Thursday, November 21, 2013

Giant Arrows Pointing The Way Across America

They were left by beings from long ago.  Most are gone; but a few remain and can be seen by the few who are adventurous enough to seek them out.
Long before the days of radio (and those convenient little smartphone applications), the US Postal service began a cross-country air mail service using army war surplus planes from World War I, many piloted by former army flyers. To get the planes and everybody’s mail safely across the country by air, the postman was going to need a little help.
In 1924, the federal government funded enormous concrete arrows to be built every 10 miles or so along established airmail routes to help the pilots trace their way across America in bad weather conditions and particularly at night, which was a more efficient time to fly.
Painted in bright yellow, they were each built alongside a 50 foot tall tower with a rotating gas-powered light and a little rest house for the folks that maintained the generators and lights. These airway beacons are said to have been visible from a distance of 10 miles high. 
Visible from 10 miles high?   That would be 52,800 feet, and altitude no airplane could reach at the time, and few can reach now.  Perhaps the claim should have been 1 mile high, 5,280 feet above sea level.  Realistically, it could have been .1 miles, about 500 feet above ground, where most early airmail airplanes flew.


This was high-tech navigation in the years after WWI.  Think about that when you use your smart phone to navigate your way someplace.  Or when you read about a modern aircraft landing at the wrong airport.

Very cool article here.

18 comments:

Sixty Grit said...

Or, perhaps 10 miles as the hypotenuse of a right triangle, the short leg being the aircraft's altitude.

Michael Haz said...

Still pretty high for an open cockpit biplane.

Evi L. Bloggerlady said...

It would be fun to go find some of the remaining arrows.

Eric the Fruit Bat said...

It was those postal flights across America that gave rise to the roadside diner.

ndspinelli said...

Very interesting post.

Dust Bunny Queen said...

Really interesting. I love learning something new! Now, if I ever come across one of those arrows I won't be mystified.

bagoh20 said...

I use GPS every day, and it's a wonderful aid to daily life, but I miss the way we used maps and a compass back in the day, especially when hiking or flying. It was a very cool kind of game to use those simple tools and the mathematical methods that went with it to plan out trips and find your way - a fun challenge and seemed like magic when you did it right. GPS washed that away overnight. Of course, nobody is stopping a person from doing it old school, but you can't help feeling silly looking at your map when some hipster walks by in shorts and sandals staring at his phone. He doesn't have be prepared or worry at all about where he might end up. That was a big part of the attraction before - the risks, and knowing you had to use your wits to get out. Now you just need a spare battery. Borrrrinnnnggg.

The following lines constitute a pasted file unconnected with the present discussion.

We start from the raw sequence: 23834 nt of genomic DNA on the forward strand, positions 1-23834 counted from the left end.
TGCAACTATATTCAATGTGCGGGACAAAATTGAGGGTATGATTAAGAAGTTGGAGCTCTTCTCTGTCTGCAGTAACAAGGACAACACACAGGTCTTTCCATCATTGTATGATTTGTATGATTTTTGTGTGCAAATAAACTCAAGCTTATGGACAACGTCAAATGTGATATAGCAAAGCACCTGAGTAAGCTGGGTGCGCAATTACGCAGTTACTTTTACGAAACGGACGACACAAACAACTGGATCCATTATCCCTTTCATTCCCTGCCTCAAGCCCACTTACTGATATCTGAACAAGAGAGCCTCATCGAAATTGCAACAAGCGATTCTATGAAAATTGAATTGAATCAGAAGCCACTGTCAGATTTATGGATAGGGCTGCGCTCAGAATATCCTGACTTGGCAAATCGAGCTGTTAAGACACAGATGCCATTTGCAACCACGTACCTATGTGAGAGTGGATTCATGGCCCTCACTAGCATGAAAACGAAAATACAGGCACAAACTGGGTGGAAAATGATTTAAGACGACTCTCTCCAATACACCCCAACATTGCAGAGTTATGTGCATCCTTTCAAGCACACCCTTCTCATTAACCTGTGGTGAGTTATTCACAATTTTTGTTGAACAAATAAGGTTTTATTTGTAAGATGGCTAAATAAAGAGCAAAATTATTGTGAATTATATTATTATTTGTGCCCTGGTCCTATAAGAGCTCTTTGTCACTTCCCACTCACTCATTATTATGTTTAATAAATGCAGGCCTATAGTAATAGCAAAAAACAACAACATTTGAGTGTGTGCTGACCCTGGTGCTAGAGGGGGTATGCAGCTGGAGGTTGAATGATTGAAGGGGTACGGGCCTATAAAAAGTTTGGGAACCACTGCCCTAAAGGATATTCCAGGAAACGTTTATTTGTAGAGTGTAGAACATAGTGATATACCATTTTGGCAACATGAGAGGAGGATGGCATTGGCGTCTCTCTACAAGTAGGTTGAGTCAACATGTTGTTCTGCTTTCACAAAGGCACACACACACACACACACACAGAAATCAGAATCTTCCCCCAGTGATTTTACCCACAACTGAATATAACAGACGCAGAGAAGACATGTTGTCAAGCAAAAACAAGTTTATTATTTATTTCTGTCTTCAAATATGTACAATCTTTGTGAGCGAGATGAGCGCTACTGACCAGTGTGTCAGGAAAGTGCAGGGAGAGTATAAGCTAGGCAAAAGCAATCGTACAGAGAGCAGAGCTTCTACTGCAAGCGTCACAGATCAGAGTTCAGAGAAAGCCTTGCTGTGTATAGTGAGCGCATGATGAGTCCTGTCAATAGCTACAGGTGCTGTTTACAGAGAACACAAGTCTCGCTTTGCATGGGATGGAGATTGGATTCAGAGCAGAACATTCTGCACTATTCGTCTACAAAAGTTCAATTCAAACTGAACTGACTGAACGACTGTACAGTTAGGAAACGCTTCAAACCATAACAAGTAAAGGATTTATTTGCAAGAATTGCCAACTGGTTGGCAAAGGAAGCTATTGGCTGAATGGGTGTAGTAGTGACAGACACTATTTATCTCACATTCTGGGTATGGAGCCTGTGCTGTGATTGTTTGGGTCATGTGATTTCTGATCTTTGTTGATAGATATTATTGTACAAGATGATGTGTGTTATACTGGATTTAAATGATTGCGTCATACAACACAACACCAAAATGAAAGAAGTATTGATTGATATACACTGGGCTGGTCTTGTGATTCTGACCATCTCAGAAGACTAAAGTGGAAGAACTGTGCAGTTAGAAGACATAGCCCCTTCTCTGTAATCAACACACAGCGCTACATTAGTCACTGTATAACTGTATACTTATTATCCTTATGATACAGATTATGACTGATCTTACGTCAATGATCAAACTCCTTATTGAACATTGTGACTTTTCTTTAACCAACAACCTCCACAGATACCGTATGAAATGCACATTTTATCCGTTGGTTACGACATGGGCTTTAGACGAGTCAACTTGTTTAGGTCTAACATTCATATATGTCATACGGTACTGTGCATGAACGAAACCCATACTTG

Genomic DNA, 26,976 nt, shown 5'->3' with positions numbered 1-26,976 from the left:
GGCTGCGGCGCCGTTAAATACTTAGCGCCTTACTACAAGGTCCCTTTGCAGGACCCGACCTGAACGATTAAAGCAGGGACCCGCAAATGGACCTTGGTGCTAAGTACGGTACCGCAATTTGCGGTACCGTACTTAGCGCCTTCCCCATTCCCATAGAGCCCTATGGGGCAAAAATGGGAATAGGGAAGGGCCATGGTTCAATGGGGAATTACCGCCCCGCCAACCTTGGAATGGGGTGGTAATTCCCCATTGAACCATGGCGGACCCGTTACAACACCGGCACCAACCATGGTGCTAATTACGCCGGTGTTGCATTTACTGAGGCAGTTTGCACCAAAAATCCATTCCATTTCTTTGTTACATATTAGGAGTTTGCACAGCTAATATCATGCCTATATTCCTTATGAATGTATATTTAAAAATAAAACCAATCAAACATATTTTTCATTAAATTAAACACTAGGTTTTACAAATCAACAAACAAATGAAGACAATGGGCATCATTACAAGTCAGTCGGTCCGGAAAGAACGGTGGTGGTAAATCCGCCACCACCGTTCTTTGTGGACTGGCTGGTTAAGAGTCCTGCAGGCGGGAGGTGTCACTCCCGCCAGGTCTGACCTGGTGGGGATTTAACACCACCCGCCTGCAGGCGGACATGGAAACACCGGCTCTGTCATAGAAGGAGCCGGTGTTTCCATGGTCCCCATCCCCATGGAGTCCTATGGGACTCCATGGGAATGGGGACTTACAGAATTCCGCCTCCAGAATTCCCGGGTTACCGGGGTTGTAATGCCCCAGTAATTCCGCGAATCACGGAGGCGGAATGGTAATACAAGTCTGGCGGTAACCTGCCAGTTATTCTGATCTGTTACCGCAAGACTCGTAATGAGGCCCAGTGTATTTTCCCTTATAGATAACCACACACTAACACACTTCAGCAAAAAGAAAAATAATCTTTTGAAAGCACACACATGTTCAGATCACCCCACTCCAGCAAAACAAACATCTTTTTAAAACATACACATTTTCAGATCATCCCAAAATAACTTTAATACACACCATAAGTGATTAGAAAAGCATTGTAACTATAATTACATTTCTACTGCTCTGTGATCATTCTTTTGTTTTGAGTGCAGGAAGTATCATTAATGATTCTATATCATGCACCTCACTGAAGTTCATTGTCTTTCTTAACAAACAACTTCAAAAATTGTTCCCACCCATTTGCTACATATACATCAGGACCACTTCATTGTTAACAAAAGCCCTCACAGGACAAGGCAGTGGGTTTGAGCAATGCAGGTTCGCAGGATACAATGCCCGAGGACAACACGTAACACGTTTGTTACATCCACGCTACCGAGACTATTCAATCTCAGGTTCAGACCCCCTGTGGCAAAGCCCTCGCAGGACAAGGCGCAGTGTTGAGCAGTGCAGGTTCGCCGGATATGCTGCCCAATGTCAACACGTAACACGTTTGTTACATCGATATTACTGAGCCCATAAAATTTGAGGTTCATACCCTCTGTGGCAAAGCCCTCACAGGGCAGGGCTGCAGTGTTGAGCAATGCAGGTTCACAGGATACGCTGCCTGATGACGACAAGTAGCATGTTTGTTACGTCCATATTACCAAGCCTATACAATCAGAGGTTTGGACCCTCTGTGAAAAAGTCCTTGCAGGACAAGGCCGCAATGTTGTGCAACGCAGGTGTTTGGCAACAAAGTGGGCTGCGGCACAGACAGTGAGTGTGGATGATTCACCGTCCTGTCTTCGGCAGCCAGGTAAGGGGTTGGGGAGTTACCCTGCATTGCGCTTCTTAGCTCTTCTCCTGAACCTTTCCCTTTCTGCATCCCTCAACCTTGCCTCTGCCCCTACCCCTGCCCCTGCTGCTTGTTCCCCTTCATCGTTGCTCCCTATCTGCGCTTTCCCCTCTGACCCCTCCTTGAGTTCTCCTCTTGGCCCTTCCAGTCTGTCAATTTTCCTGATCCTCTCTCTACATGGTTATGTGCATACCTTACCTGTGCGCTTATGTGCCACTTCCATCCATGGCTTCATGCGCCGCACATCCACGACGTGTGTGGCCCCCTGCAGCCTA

bagoh20 said...

Also lost is the connection with the past that maps and compass provided. You were doing things just like Columbus, and all the men who discovered that big mysterious planet that is now so small.

bagoh20 said...

I bet those arrows have fueled a few conspiracy theories over the years.

Evi L. Bloggerlady said...

Go west young man...

AllenS said...

I wait until night time and then use the stars.

Michael Haz said...

The problem was that once the airplanes made it all the way to the west coast, there were no arrows pointing the way back east.

rcocean said...

I would think a compass would make this unnecessary. Or conversely, why not just follow the RR tracks or Route 66.

Rivers are good too.

john said...

So if all the arrows are pointing west, how did those pilots ever make their return flights?

Something fishy about that.

john said...

Oops. sorry Haz

Paddy O said...

"and all the men who discovered that big mysterious planet"

and all the men whose names we don't know because they died after getting lost.

Paddy O said...

"how did those pilots ever make their return flights?"

No one knows. Some say, that somewhere, somewhere West of everywhere, there's still men in planes carrying bags of mail. Flying west, ever west, faithful to the arrows.

Godspeed westward postal flyers. Godspeed to the eternal West.

bagoh20 said...

Hey Columbus was totally lost and off by half a planet, and he's kinda famous.